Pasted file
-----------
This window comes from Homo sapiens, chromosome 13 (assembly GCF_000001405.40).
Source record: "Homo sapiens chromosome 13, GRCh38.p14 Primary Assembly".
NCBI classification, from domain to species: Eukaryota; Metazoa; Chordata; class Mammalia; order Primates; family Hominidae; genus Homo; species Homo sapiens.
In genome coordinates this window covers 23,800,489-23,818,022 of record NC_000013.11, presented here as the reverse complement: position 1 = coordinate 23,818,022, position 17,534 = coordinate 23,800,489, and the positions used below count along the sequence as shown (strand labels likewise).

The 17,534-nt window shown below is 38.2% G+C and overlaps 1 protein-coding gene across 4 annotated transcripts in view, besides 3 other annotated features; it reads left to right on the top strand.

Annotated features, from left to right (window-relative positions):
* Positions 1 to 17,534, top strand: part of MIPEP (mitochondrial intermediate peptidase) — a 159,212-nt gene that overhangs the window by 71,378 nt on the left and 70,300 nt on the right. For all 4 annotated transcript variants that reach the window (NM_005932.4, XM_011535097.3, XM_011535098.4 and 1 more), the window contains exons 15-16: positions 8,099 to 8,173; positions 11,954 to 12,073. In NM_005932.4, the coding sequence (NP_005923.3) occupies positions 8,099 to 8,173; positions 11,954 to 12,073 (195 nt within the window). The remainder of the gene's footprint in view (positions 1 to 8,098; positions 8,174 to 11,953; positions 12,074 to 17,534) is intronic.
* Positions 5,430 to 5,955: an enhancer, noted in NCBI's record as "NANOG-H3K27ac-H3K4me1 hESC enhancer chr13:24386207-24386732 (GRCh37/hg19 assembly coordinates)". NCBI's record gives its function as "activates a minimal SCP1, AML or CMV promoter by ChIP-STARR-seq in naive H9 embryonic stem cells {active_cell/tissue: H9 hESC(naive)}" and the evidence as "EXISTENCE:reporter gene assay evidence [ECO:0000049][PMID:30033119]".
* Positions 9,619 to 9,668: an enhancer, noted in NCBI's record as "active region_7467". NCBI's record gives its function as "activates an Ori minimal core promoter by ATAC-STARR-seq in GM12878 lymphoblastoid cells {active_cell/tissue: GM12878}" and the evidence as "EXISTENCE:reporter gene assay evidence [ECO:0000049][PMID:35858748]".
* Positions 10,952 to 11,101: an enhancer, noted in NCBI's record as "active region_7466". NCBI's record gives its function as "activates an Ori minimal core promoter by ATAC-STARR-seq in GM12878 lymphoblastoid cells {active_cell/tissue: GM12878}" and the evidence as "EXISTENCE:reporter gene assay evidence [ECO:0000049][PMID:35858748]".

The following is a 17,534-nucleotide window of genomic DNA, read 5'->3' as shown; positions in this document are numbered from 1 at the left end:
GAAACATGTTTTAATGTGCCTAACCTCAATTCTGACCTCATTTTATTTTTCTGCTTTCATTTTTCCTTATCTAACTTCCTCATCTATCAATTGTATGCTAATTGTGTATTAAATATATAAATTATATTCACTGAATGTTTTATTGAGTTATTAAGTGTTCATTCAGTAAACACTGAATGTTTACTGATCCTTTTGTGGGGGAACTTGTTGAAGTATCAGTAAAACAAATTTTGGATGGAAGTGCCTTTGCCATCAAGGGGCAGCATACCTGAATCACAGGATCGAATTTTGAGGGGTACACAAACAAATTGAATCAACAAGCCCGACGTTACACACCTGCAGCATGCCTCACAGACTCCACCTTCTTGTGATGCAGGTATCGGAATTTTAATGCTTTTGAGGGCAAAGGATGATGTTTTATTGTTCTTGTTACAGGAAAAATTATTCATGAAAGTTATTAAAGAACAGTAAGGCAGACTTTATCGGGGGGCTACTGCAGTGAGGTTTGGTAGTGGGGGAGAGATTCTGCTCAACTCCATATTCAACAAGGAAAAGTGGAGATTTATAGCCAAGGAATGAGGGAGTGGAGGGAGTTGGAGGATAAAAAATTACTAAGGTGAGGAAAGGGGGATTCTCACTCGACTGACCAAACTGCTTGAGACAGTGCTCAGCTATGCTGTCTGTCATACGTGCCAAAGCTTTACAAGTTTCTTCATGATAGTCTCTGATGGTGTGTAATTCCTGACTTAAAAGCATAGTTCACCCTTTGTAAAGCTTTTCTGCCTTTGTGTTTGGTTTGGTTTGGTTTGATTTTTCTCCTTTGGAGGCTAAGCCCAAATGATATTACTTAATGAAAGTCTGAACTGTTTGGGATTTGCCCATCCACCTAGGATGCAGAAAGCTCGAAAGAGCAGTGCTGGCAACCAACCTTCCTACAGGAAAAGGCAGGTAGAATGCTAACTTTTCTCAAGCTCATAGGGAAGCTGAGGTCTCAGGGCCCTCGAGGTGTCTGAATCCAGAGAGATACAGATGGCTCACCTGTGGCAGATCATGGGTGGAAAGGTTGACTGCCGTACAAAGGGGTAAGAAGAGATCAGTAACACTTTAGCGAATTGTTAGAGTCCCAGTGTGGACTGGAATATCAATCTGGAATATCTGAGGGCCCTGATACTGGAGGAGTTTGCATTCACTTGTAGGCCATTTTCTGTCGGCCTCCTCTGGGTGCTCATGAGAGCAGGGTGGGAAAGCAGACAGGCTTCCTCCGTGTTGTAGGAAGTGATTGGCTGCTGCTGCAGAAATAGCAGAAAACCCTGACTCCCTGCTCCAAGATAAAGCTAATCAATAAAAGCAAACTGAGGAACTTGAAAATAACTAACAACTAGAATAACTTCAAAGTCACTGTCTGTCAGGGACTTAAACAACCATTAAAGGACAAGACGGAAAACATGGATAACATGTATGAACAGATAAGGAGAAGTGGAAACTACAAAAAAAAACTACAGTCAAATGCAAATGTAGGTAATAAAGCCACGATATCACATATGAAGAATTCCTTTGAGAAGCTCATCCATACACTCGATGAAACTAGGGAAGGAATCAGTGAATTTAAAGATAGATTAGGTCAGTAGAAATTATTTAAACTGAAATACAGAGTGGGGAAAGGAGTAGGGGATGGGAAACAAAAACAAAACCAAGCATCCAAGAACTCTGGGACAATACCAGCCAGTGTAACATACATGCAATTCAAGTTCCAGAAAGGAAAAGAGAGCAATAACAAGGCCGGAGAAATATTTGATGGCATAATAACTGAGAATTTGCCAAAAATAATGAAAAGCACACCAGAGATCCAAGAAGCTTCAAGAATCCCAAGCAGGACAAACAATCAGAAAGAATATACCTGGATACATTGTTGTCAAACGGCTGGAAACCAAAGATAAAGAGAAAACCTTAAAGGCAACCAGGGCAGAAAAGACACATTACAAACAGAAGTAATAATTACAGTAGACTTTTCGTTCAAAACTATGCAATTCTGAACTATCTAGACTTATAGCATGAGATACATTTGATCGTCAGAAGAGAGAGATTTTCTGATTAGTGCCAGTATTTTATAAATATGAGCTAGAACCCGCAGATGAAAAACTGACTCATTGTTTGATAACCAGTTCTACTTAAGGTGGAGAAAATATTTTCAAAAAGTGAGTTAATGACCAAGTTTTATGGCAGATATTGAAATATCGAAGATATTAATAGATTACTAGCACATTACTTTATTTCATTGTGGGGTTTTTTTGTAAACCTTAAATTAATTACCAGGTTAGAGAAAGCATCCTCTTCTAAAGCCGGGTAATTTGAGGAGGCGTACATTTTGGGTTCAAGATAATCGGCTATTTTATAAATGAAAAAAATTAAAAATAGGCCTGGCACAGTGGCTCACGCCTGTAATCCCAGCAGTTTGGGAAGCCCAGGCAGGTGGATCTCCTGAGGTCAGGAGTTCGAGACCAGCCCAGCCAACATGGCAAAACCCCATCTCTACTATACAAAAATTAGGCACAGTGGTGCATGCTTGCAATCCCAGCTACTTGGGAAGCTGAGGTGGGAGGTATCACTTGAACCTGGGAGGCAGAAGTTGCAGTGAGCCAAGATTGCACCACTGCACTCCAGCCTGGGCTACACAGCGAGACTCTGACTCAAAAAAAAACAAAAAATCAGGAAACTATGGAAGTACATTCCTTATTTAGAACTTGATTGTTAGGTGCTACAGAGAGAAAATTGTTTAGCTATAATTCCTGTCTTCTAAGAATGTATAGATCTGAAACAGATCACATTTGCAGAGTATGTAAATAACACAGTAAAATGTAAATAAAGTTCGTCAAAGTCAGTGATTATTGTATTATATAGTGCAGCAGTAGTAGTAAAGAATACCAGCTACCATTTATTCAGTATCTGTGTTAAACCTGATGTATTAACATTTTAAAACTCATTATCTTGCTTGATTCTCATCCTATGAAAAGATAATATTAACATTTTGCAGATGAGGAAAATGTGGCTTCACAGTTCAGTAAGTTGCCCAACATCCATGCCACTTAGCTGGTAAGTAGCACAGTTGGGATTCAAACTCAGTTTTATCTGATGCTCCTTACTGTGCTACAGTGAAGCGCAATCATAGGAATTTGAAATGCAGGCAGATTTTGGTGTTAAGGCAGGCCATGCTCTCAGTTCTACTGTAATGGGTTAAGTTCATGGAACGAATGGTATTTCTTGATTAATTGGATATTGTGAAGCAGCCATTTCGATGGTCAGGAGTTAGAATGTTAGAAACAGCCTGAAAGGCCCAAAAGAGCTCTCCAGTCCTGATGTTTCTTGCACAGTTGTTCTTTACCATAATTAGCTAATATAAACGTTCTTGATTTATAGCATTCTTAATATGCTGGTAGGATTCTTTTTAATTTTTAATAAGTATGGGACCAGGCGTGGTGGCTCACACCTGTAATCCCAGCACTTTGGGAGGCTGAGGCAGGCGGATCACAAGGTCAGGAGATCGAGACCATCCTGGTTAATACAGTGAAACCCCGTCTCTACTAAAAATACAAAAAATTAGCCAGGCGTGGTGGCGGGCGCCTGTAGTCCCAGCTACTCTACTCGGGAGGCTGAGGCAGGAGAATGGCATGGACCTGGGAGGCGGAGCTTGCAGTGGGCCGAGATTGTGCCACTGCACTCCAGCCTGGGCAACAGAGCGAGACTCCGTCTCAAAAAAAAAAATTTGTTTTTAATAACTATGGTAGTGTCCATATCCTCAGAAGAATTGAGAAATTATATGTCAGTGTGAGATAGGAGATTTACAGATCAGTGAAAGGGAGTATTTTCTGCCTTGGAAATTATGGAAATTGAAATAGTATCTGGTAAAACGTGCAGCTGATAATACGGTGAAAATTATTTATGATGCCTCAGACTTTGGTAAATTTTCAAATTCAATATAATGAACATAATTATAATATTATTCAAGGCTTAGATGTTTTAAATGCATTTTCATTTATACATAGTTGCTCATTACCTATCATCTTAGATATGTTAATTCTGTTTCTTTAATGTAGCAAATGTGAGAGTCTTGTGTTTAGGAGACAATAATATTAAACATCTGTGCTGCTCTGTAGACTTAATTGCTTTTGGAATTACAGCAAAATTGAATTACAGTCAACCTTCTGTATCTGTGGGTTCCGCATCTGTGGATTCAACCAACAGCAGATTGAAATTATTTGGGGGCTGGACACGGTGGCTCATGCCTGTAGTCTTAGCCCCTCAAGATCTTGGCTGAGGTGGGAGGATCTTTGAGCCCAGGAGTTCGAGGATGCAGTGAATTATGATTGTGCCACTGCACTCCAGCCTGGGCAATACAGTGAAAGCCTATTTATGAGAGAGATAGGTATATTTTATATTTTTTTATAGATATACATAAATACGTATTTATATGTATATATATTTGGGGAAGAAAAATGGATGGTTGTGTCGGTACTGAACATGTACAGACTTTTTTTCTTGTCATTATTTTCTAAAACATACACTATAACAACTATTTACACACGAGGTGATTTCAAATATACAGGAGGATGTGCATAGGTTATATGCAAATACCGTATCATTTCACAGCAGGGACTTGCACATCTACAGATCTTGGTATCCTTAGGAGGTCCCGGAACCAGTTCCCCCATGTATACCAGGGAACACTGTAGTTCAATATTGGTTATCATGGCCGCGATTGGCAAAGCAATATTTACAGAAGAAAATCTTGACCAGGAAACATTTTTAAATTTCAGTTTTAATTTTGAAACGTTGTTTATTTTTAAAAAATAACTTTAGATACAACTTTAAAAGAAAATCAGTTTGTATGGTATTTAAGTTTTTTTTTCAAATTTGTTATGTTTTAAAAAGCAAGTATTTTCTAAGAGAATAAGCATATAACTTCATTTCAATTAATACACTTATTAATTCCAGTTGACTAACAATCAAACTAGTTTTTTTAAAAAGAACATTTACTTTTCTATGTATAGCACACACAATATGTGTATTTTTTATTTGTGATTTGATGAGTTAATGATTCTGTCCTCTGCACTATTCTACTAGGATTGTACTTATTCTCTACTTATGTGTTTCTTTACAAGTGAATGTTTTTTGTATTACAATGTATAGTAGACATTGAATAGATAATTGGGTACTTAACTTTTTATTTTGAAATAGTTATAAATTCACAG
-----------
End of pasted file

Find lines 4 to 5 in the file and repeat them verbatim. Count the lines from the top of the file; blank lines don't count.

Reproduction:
In genome coordinates this window covers 23,800,489-23,818,022 of record NC_000013.11, presented here as the reverse complement: position 1 = coordinate 23,818,022, position 17,534 = coordinate 23,800,489, and the positions used below count along the sequence as shown (strand labels likewise).

The 17,534-nt window shown below is 38.2% G+C and overlaps 1 protein-coding gene across 4 annotated transcripts in view, besides 3 other annotated features; it reads left to right on the top strand.